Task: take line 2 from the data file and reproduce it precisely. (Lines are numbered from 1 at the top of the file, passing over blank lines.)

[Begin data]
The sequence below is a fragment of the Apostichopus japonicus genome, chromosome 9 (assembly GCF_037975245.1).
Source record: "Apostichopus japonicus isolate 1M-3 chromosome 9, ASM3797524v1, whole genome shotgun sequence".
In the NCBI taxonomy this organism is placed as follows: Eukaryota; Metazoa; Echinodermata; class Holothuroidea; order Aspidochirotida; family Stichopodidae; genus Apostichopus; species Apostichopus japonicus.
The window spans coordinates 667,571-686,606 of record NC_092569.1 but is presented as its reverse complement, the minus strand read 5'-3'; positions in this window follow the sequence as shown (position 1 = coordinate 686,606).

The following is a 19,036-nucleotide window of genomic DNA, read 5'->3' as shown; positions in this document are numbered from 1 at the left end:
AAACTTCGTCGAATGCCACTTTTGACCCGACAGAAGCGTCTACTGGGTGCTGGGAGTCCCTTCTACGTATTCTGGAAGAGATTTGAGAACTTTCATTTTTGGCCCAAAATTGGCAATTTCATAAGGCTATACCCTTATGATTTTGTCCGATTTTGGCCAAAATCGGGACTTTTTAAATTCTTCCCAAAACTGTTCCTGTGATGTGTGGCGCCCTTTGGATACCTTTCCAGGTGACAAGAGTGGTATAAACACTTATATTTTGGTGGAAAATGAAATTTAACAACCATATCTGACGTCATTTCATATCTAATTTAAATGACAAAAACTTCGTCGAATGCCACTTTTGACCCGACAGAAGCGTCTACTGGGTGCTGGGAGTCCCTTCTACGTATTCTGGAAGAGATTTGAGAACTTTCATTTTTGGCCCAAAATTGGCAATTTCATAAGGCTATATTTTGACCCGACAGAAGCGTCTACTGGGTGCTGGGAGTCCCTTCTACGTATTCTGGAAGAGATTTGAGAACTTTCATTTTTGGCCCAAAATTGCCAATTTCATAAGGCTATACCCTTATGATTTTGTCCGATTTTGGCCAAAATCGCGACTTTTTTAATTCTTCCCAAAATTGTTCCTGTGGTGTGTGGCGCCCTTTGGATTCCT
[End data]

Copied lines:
Source record: "Apostichopus japonicus isolate 1M-3 chromosome 9, ASM3797524v1, whole genome shotgun sequence".